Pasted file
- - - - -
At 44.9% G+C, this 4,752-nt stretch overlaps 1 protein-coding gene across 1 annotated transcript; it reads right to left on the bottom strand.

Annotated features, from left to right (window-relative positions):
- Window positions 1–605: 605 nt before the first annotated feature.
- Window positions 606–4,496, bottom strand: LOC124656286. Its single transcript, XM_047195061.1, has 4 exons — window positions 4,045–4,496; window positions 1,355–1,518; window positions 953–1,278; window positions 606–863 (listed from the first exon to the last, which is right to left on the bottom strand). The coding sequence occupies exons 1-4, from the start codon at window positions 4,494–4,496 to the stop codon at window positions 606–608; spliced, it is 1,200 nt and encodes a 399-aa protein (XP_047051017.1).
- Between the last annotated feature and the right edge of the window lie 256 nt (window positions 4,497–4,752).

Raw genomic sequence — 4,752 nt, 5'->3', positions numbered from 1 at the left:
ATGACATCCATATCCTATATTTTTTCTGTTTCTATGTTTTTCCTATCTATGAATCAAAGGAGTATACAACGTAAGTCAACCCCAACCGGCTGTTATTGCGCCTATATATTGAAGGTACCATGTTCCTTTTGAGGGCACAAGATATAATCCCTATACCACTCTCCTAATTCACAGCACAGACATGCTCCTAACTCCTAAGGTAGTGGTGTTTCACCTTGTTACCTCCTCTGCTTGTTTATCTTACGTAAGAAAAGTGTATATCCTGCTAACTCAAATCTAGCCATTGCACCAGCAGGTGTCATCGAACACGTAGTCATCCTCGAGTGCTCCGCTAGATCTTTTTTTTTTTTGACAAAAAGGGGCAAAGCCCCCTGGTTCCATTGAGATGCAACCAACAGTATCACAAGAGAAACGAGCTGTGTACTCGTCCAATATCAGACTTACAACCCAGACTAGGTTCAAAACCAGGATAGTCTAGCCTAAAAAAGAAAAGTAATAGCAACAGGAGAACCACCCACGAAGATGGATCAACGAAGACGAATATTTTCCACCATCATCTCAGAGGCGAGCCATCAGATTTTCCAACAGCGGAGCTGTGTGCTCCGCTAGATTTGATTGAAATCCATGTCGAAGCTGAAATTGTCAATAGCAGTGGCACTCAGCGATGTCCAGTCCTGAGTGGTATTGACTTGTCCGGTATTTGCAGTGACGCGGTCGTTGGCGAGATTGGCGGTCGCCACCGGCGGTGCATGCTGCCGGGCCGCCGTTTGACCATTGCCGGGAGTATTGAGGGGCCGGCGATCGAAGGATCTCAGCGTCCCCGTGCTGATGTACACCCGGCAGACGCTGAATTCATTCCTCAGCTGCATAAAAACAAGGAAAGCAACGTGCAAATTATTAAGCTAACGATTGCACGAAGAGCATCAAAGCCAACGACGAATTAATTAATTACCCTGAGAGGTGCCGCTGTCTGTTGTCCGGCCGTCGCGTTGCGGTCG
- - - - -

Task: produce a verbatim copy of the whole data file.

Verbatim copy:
At 44.9% G+C, this 4,752-nt stretch overlaps 1 protein-coding gene across 1 annotated transcript; it reads right to left on the bottom strand.

Annotated features, from left to right (window-relative positions):
- Window positions 1–605: 605 nt before the first annotated feature.
- Window positions 606–4,496, bottom strand: LOC124656286. Its single transcript, XM_047195061.1, has 4 exons — window positions 4,045–4,496; window positions 1,355–1,518; window positions 953–1,278; window positions 606–863 (listed from the first exon to the last, which is right to left on the bottom strand). The coding sequence occupies exons 1-4, from the start codon at window positions 4,494–4,496 to the stop codon at window positions 606–608; spliced, it is 1,200 nt and encodes a 399-aa protein (XP_047051017.1).
- Between the last annotated feature and the right edge of the window lie 256 nt (window positions 4,497–4,752).

Raw genomic sequence — 4,752 nt, 5'->3', positions numbered from 1 at the left:
ATGACATCCATATCCTATATTTTTTCTGTTTCTATGTTTTTCCTATCTATGAATCAAAGGAGTATACAACGTAAGTCAACCCCAACCGGCTGTTATTGCGCCTATATATTGAAGGTACCATGTTCCTTTTGAGGGCACAAGATATAATCCCTATACCACTCTCCTAATTCACAGCACAGACATGCTCCTAACTCCTAAGGTAGTGGTGTTTCACCTTGTTACCTCCTCTGCTTGTTTATCTTACGTAAGAAAAGTGTATATCCTGCTAACTCAAATCTAGCCATTGCACCAGCAGGTGTCATCGAACACGTAGTCATCCTCGAGTGCTCCGCTAGATCTTTTTTTTTTTTGACAAAAAGGGGCAAAGCCCCCTGGTTCCATTGAGATGCAACCAACAGTATCACAAGAGAAACGAGCTGTGTACTCGTCCAATATCAGACTTACAACCCAGACTAGGTTCAAAACCAGGATAGTCTAGCCTAAAAAAGAAAAGTAATAGCAACAGGAGAACCACCCACGAAGATGGATCAACGAAGACGAATATTTTCCACCATCATCTCAGAGGCGAGCCATCAGATTTTCCAACAGCGGAGCTGTGTGCTCCGCTAGATTTGATTGAAATCCATGTCGAAGCTGAAATTGTCAATAGCAGTGGCACTCAGCGATGTCCAGTCCTGAGTGGTATTGACTTGTCCGGTATTTGCAGTGACGCGGTCGTTGGCGAGATTGGCGGTCGCCACCGGCGGTGCATGCTGCCGGGCCGCCGTTTGACCATTGCCGGGAGTATTGAGGGGCCGGCGATCGAAGGATCTCAGCGTCCCCGTGCTGATGTACACCCGGCAGACGCTGAATTCATTCCTCAGCTGCATAAAAACAAGGAAAGCAACGTGCAAATTATTAAGCTAACGATTGCACGAAGAGCATCAAAGCCAACGACGAATTAATTAATTACCCTGAGAGGTGCCGCTGTCTGTTGTCCGGCCGTCGCGTTGCGGTCG